Difficulty: Easy to Moderate | Primary Game: Creatures 1
Emmit Ter: My shocked expression worked, and I finally got us moving on a new genetics lesson! We last let Gene Gnome take charge with a lesson related to appearance genes, and we touched upon the idea of duplicate genes. Remember that many Creatures genes can be copied when two genomes are mixed together, so a Norn might end up with two of the same gene. We want to look at the answer to one particular question: What can duplicate genes do and what implications might they have in future generations? Jump in with me as we have a little fun with genetics!
Part I: Laying the Foundation for Analysis
There are many different genes that can be duplicated. To make matters simple, this discussion will look at what happens when a single gene is duplicated. To see the results of this experiment, I chose a gene that would be easy to graph in the Science Kit. This is the digestion gene in Creatures 1: It states that 1 unit of starch is converted into 2 units of glucose, and the reaction occurs pretty quickly. This one is easy to measure because it will only be triggered when a Norn eats, so there are no worries about external sources. If you want to experiment, this gene is numbered 142 and labeled “027 Digestion – Reaction”. Different genomes may change its number or label, though.
Time for a biochemical graph! Sometimes the gene makes sense as it is, but a visual helps to explain exactly what it does. The spikes in the blue line (starch) show when the Norn ate a piece of food. Notice how that starch quickly drops off as it gets converted into the green line (glucose). It continues to drop off as the reaction continues, and the half-life for starch also kicks in. But that’s for another discussion about how different genes interact! The important takeaways are to see how quickly starch is converted into glucose and how nothing happens with alcohol. The reasoning for its inclusion will become clear further on! So now we have the base values and chemical levels that we can use for comparison. This graph may look fairly familiar, since Norns using the standard genome will experience the same reaction.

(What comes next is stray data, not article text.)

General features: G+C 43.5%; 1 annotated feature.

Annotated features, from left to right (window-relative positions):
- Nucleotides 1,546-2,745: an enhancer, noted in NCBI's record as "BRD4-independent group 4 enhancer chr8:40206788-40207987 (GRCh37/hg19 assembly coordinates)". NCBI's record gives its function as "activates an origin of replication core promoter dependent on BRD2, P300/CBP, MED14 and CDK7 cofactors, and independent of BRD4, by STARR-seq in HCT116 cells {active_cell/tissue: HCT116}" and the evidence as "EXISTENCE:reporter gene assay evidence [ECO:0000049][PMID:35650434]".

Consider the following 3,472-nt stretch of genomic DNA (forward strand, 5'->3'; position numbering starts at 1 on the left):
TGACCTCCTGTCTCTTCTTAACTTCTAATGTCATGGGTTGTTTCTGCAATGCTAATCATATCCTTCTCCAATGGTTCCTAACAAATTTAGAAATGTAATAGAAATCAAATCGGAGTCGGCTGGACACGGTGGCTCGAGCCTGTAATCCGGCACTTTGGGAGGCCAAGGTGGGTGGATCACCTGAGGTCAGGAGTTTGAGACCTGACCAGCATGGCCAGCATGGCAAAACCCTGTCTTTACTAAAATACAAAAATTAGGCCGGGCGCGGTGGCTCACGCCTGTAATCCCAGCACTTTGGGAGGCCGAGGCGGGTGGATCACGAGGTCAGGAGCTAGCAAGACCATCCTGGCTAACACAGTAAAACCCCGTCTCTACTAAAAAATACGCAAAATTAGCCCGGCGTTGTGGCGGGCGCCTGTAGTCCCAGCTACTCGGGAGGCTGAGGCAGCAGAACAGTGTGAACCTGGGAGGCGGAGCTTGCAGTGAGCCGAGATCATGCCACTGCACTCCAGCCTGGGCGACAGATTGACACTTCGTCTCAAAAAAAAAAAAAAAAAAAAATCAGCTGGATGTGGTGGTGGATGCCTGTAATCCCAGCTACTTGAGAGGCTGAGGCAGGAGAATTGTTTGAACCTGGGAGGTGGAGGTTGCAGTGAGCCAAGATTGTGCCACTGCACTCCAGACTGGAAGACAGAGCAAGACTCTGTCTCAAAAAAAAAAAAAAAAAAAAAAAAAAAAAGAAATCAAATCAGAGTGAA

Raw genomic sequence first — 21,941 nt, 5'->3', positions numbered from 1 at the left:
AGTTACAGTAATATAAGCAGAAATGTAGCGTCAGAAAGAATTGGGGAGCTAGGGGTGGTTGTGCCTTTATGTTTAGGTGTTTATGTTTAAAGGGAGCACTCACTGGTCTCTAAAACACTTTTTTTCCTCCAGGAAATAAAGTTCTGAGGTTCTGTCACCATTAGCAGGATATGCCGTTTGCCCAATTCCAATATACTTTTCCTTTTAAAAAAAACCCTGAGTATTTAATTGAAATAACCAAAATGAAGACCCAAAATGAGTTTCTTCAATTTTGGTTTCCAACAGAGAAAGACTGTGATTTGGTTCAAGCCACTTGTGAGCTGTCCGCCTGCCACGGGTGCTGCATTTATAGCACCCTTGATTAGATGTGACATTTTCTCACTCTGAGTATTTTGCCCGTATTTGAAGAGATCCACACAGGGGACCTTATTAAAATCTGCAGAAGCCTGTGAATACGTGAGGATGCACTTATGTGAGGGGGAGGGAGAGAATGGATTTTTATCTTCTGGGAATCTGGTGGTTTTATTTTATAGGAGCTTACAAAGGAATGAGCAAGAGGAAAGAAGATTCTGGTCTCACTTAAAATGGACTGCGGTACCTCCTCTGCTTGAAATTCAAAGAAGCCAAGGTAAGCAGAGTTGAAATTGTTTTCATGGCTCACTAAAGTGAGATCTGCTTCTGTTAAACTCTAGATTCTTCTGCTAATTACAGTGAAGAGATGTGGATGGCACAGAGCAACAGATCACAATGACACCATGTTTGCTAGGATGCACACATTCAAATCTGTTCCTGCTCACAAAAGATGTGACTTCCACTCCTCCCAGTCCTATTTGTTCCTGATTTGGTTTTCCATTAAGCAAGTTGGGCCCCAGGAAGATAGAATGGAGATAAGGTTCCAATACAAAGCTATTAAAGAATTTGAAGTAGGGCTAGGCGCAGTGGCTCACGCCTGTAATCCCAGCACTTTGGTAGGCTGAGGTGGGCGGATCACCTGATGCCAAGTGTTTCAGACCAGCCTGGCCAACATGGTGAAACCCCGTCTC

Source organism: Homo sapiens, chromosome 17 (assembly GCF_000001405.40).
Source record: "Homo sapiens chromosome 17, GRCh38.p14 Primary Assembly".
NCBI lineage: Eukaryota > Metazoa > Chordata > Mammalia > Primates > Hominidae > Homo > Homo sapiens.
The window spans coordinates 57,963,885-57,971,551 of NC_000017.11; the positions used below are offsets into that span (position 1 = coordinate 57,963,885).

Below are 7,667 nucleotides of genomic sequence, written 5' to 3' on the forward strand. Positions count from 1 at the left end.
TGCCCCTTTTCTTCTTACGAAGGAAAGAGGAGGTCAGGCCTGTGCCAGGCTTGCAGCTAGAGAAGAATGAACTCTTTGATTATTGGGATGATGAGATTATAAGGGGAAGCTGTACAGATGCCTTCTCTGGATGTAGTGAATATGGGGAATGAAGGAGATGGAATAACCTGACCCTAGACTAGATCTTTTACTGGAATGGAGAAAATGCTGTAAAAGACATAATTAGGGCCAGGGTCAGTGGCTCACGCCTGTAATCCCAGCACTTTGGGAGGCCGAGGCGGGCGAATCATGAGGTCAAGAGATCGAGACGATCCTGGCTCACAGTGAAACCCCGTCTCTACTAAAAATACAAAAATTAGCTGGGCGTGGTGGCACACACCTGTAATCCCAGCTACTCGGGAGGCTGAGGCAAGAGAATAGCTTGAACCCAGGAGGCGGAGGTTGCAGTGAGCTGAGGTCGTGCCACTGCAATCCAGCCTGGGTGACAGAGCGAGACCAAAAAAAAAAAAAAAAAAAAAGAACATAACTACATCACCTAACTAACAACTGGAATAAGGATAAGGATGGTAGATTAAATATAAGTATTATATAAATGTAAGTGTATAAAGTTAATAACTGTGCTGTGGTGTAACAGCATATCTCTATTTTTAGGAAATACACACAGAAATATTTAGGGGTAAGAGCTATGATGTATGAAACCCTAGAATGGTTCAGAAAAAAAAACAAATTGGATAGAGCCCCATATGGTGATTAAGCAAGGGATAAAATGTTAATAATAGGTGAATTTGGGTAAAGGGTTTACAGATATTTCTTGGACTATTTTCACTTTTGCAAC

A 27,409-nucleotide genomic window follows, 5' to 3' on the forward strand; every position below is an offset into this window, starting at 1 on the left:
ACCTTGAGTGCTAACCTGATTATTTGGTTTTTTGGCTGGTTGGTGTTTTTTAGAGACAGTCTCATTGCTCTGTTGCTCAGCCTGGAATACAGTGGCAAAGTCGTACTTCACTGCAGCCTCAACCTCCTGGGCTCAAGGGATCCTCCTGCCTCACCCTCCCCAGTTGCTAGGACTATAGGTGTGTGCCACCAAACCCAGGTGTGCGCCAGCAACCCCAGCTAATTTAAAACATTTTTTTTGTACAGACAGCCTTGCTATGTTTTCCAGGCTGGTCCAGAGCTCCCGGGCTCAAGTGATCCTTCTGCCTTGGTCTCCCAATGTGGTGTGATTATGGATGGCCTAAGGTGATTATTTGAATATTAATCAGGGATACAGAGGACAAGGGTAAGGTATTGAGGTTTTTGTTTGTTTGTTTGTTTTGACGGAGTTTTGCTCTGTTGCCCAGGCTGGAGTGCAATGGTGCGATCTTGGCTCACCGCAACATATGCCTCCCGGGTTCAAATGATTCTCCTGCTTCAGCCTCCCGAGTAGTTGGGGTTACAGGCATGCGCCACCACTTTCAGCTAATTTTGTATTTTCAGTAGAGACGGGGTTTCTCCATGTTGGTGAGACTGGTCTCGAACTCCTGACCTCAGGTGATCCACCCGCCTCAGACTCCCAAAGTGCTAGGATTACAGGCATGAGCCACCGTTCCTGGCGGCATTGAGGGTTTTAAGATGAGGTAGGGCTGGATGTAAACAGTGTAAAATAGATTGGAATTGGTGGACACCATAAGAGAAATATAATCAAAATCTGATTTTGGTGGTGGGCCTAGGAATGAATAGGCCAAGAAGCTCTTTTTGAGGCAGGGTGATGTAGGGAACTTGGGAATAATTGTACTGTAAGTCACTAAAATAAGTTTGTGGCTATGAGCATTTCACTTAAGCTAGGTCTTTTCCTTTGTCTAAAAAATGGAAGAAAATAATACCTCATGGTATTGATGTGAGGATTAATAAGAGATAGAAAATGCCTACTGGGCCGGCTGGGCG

Part II: Duplicating a Single Gene
The Creatures 1 Genetics Kit takes some getting used to, and there is a little bit of a process involved with copying a gene. Unfortunately, there is no actual copy and paste feature: A new gene must be created and edited with the correct parameters. This is pretty simple for a gene like this one, but things get very complicated for the half-life gene or brain lobe genes! Luckily, those are outside of the scope of this lesson. Just be prepared to learn as you go!
Without further ado, the digestion gene was duplicated. If you recall from the lesson related to experimenting with appearance genes, only one duplicated gene was used. This makes sense, since a Norn can’t exactly have two different appearances at the same time! What would happen with this gene? As you can see from this graph, it looks quite similar to the baseline pictured above. Ignore the fact that there is only one spike in starch: The test Norn was very stubborn! Although it isn’t drastically different, the rate at which the starch spike falls is actually more dramatic. The reason for this is because both copies of the digestion gene are working at the same time. It’s an interesting math problem that will be explored in just a moment. The bottom line is that the game engine is using them both. So how does the math work?